I t helped him work hard without forfeiting fun. It made him a star. It reminded him of his mother. So it’s no wonder that even though it also broke his back and limbs, and siphoned every penny he earned, he keeps coming back for more.
It’s surfing, and Devon Howard ’99 can’t get enough of it. His mother, a professional surfer in the 1960s, had him in the water at La Jolla Shores from day one. He turned pro at 19 and in 2000 ranked No. 5 in the world.
Howard has lived off the surfing industry ever since. Even before he earned his degree in communications, Howard interned for free at Longboard Magazine in San Clemente, Calif., just to be part of the scene.
“I covered surfing competitions, took photos and did whatever I was told,” says Howard, whose dark hair is sometimes short, sometimes shaggy, but always a bit bleached from the sun. “When I graduated, they created a position for me as associate editor.”
He ended up at the helm of the magazine for five years, covering competitions around the world. He also appeared in independent surfing films such as “Singlefin: Yellow,” which documents the travels of a surfboard and the six surfers, including Howard, who rode it. He also surfed in “Sprout,” the documentary film that lured him from the magazine.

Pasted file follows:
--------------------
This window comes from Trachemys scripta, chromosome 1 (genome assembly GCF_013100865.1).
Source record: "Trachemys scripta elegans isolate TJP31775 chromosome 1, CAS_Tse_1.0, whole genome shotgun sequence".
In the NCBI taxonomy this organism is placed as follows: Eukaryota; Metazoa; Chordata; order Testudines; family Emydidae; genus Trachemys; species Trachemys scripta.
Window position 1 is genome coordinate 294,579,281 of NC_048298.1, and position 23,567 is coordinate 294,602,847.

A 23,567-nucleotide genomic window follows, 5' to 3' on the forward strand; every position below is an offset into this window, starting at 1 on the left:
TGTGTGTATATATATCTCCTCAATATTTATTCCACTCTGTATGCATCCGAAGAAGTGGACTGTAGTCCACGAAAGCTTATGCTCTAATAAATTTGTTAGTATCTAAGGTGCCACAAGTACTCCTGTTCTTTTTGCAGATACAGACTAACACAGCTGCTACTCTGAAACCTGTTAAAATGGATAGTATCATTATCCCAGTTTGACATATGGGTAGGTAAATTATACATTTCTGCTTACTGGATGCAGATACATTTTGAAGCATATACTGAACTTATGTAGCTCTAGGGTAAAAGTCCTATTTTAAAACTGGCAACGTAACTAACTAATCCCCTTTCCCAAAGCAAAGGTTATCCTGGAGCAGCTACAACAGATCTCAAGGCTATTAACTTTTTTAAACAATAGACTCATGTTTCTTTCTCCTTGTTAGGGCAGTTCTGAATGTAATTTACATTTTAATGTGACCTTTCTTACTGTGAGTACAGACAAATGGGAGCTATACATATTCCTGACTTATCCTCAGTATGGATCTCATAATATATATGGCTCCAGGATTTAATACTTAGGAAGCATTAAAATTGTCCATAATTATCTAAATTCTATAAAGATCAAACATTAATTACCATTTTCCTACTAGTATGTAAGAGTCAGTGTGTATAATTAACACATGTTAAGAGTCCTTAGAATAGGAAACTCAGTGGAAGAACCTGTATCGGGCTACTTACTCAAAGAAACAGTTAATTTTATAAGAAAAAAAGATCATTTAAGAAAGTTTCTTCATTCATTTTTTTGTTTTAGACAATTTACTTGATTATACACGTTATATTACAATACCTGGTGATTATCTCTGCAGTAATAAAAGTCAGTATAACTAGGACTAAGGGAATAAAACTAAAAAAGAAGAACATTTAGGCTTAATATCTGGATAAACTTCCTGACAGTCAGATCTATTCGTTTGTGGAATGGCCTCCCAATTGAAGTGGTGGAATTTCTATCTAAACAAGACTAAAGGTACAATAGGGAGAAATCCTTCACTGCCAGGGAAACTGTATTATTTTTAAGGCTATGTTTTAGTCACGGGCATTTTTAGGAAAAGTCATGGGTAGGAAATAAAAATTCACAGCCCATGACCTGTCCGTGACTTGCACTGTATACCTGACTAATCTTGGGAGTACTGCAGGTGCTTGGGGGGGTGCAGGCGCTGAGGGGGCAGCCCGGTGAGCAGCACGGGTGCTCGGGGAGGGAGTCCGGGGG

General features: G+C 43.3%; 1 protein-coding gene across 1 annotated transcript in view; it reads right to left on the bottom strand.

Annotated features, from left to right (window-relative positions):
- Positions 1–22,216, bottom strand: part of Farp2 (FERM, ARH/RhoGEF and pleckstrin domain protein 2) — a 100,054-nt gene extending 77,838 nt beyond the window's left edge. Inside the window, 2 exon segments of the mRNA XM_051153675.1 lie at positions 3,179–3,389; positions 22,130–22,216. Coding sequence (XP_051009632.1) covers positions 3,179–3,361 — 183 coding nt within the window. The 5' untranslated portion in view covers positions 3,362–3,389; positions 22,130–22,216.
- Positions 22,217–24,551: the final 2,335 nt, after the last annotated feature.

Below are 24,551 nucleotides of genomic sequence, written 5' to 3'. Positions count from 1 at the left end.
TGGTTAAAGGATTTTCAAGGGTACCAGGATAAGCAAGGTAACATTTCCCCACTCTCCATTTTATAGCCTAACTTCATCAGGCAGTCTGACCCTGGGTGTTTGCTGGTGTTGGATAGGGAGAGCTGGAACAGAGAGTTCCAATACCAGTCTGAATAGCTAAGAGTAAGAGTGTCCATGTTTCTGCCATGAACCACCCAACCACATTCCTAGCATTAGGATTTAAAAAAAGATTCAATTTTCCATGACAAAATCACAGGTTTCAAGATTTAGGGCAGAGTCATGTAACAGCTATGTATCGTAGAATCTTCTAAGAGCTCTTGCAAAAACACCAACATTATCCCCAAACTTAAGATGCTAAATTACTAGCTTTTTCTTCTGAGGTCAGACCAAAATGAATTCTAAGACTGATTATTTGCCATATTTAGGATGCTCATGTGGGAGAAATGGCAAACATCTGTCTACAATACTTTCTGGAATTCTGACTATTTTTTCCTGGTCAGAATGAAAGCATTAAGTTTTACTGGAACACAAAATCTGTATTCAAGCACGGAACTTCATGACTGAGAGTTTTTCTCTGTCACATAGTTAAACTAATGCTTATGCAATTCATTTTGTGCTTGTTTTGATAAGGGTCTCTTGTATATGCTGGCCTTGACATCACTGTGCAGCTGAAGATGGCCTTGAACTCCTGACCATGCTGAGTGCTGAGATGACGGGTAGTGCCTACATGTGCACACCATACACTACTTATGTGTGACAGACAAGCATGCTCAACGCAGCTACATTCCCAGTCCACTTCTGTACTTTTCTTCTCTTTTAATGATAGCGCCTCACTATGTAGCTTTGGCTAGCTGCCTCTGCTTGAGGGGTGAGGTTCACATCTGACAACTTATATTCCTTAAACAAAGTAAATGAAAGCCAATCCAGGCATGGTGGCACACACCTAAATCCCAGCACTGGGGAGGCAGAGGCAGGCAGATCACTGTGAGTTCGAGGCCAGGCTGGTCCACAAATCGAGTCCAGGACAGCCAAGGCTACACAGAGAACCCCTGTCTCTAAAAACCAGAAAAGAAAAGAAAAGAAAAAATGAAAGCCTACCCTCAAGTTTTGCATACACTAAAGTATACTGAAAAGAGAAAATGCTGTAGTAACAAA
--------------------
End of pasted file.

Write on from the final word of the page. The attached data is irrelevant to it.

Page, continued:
“My friend, Thomas Campbell, was making the movie and traveling to Mexico, New Zealand, Australia and Indonesia,” Howard says. “He invited me along, and I couldn’t pass it up.”
When Campbell ran out of money, Howard, through surfing connections, convinced Converse to kick in $125,000. Converse then hired him to promote the movie on a 44-city tour throughout the United States.
Howard has watched the sport evolve from a compulsion only for beach bums to something that makes everyone a surfer wannabe. Now he plans to ride the wave all the way in to corporate America.
“Surfing is a youth-oriented business and I’ve seen dozens of famous guys hang on too long,” says Howard, 31. “I want to use my passion and knowledge to start my own marketing and public relations company.”
What about surfing?
“I’ll surf until I can’t walk anymore. Even then I’ll have my grandkids push me into the waves on my stomach.”